Pop culture obsessives writing for the pop culture obsessed.
Pop culture obsessives writing for the pop culture obsessed.

An editor chronicles her meteoric rise and tumultuous relationship with David Foster Wallace

Illustration for article titled An editor chronicles her meteoric rise and tumultuous relationship with David Foster Wallace
Graphic: Allison Corr

If you’re a straight woman with some artistic sensibility, you may have dated a David Foster Wallace: a red flag who charmed his way into your heart by claiming you were the only one to truly understand him, but who turned out to be less sensitive than he at first seemed, to say the least. Chances are your David Foster Wallace read David Foster Wallace, an author whose writing left an indelible mark on the literary world. Over the years, Wallace has transformed into an avatar for a certain kind of lit-bro who scorns anyone who hasn’t read Infinite Jest, but doesn’t consider why he hasn’t read a female writer in his entire adult life.

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If you’re Adrienne Miller, who, in 1997, became the first woman to serve as Esquire’s literary editor, a position she held for nearly a decade, you have dated the David Foster Wallace, and part of your story is contending with the late writer’s near mythical status, which has grown more complicated in the #MeToo era. Miller’s new memoir, In The Land Of Men, grapples with that experience, in the context of a larger industry that celebrated, coddled, and enabled all sorts of terrible men.

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Miller’s meteoric rise in the world of ’90s glossies occupies the memoir’s first half. Bookworms, former English majors, and anyone tired of Old White Men novels will enjoy the blunt descriptions of petulant literary giants (John Updike), high-brow celebrities (Todd Solondz), and other behind-the-scenes figures (editor Rust Hills). Miller likes to emphasize her level-headed Midwestern sensibility and rarely presents events salaciously. She needn’t, as the awfulness is so explicit. A colleague calls her “veal”; she gets groped after a lunch meeting; Norman Mailer is, of course, a total dick.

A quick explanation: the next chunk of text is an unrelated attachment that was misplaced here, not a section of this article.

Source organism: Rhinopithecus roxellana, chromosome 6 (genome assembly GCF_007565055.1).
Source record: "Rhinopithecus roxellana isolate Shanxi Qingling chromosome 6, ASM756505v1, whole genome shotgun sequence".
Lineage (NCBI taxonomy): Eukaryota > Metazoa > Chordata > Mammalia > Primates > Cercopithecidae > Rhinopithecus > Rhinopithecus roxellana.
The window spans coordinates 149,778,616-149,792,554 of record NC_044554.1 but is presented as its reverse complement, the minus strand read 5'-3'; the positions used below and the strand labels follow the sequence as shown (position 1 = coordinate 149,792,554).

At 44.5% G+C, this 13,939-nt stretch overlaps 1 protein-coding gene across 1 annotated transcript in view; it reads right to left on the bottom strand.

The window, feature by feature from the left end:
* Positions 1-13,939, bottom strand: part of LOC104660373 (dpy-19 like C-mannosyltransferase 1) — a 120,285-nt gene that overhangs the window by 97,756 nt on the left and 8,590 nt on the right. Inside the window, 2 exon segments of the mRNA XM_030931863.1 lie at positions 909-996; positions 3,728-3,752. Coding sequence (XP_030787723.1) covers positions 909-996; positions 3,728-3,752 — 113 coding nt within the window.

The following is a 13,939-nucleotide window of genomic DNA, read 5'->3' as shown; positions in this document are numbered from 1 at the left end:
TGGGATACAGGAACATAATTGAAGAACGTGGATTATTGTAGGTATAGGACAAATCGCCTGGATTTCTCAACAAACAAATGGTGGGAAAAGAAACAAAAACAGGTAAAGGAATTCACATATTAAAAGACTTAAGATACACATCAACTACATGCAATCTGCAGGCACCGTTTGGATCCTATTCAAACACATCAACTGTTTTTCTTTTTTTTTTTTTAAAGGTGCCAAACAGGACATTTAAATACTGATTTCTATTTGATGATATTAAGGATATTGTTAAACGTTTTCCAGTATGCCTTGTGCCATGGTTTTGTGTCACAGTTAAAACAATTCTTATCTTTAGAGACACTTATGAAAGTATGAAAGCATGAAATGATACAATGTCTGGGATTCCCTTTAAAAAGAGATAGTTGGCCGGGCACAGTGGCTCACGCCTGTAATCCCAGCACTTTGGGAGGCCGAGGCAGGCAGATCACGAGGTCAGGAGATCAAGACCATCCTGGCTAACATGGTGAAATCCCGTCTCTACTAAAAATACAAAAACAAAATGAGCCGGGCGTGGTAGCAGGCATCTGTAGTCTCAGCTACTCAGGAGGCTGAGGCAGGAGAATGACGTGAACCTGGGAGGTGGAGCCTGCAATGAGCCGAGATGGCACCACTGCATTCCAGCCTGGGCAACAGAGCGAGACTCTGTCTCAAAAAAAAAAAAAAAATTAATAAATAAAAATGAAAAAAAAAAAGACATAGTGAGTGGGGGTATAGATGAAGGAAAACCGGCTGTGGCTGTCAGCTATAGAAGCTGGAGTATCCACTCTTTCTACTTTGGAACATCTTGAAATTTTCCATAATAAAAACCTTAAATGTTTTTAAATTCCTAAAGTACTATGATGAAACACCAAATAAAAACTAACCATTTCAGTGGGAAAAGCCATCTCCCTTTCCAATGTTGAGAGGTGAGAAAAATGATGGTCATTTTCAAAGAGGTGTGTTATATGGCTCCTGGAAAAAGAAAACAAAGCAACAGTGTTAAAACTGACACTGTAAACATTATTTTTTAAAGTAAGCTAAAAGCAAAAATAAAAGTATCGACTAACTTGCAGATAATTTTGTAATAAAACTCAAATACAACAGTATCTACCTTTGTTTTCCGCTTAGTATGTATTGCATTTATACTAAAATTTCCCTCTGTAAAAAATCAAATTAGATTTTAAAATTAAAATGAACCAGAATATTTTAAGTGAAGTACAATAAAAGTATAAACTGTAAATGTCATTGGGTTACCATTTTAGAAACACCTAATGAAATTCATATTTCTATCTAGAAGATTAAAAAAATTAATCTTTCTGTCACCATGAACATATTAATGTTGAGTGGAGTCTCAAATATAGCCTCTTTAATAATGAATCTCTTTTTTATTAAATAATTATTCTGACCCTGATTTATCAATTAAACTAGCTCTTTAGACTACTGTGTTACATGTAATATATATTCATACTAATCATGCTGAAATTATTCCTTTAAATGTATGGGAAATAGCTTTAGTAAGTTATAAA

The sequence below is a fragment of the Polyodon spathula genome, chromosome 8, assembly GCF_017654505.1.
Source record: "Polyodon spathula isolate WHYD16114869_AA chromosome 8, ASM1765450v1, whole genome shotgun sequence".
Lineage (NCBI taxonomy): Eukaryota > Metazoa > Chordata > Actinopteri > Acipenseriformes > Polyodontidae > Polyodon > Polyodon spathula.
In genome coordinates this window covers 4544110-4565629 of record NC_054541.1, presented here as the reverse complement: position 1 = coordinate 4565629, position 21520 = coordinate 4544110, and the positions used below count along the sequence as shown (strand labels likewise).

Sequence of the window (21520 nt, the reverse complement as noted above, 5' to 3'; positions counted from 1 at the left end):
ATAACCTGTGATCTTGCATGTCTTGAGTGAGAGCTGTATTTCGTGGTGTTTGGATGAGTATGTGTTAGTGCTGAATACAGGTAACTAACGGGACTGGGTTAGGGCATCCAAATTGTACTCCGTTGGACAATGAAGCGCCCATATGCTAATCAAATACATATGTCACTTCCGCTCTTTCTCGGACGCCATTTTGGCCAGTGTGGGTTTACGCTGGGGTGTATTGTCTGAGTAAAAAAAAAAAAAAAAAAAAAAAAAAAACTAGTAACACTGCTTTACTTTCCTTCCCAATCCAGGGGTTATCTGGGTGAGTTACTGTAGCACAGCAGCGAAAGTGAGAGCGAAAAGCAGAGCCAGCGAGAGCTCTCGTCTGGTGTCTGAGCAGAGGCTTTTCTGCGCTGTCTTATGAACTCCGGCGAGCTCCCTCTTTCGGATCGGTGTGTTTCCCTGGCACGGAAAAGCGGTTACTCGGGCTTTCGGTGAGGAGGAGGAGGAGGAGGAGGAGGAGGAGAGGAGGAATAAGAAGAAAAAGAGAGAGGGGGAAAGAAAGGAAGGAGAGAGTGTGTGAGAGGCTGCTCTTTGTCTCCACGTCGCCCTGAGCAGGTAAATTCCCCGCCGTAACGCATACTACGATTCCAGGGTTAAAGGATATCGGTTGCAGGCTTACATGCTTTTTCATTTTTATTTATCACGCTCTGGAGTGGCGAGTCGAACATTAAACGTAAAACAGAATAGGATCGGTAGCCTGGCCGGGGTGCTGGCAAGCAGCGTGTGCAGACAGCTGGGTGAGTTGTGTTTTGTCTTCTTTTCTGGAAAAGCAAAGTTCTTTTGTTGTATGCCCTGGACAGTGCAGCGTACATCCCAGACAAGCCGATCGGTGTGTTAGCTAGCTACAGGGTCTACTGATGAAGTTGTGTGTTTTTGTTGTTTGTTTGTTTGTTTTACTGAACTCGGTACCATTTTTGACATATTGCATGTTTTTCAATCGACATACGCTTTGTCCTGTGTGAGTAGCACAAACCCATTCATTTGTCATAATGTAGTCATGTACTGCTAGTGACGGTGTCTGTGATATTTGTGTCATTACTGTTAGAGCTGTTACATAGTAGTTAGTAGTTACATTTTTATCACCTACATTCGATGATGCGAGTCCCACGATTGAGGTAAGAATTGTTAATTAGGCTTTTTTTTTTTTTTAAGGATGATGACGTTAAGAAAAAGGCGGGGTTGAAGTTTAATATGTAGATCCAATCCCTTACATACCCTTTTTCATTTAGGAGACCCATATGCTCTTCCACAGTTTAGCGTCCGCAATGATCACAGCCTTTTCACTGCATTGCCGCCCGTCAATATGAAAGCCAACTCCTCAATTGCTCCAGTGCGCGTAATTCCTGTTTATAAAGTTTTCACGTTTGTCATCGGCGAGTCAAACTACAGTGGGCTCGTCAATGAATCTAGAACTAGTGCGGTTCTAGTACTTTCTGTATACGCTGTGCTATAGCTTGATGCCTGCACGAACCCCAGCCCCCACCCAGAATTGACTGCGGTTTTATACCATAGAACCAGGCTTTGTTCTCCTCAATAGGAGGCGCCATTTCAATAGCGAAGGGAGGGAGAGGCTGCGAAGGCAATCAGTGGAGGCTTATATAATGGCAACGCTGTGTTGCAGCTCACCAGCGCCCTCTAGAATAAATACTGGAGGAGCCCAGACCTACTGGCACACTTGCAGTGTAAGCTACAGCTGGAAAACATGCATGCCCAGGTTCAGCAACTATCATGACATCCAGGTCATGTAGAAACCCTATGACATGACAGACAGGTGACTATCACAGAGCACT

Miller was 26 when a 36-year-old Wallace came into her life. The intellectual chemistry between them is alluring, and there’s something satisfying in her ability to hold her own with someone who, for all his faults, was incredibly talented. Miller is clear, however, on what a nightmare Wallace was as a romantic partner. Needy, dismissive, manipulative, and demanding, he gave her backhanded compliments and held grudges. “I already understood that David would always define the terms of your reality,” she writes. “And I also already understood that I could never be a woman who slid into a man’s premade life and claimed it as her own.”

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Despite this, Miller doesn’t demonize Wallace by airing all his dirty laundry— and there are moments of tenderness here. Focusing on her own life with him, when she references Wallace’s relationships with other women, she’s mum about the details and only shares how they affected their bond. His confession of wanting to hire a hit man to go after an ex was offered to her as a redemption story; he shared it to prove he was no longer that person. (Whether this had anything to do with Mary Karr’s allegations of abuse against Wallace is unknown.) Women “want a respect story. We merely want to see what we understand of the human estate represented on the page,” Miller writes when discussing one of her literary disagreements with Wallace. In these pages, she makes space for the respect she was too often denied, both in her professional and intimate life.

Until his death by suicide, in 2008, Wallace continued to entrust Miller as a reader and editor, his professional esteem far outlasting their romance. Miller is sensitive to his struggles with mental health, but she also acquired her own demons because of him. The author is, by her own account, very private, and as a result, the book doesn’t really take off until Wallace makes a more definitive appearance about 150 pages in and she shows more vulnerability. This may be the memoir’s most conflicting aspect. There is something unsettling about wanting to give due credit to her identity as separate from Wallace, but it’s hard when this is the most riveting part of the story.

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Miller says Wallace helped her “understand that anger is active, that it is a process and a decision.” As a young woman who was just trying to do her work, Miller often chose to back away from it. But if this memoir is about a woman coming into her own, it’s telling that the result is anger, and that such passages are the most powerful in the book. It’s a fury that extends beyond Wallace. The misogyny expressed individually could only happen in a world that allowed it at all levels. Maybe the best way to fight Wallace-as-idol is by pointing out precisely how pedestrian his callousness was. Wallace’s death occupies only a few pages, but it is in her grief that Miller finally allows herself to put her anger into action. “What I really wanted to do was write manifestos, organize opposition parties, pick fights, scream obscenities into a bullhorn,” she writes. “I wanted to destroy everything and rebuild it better.”

Ines Bellina is a writer, storyteller, and bon vivant. When she's not working on her novel or overscheduling herself, she sings love songs to bulldogs.

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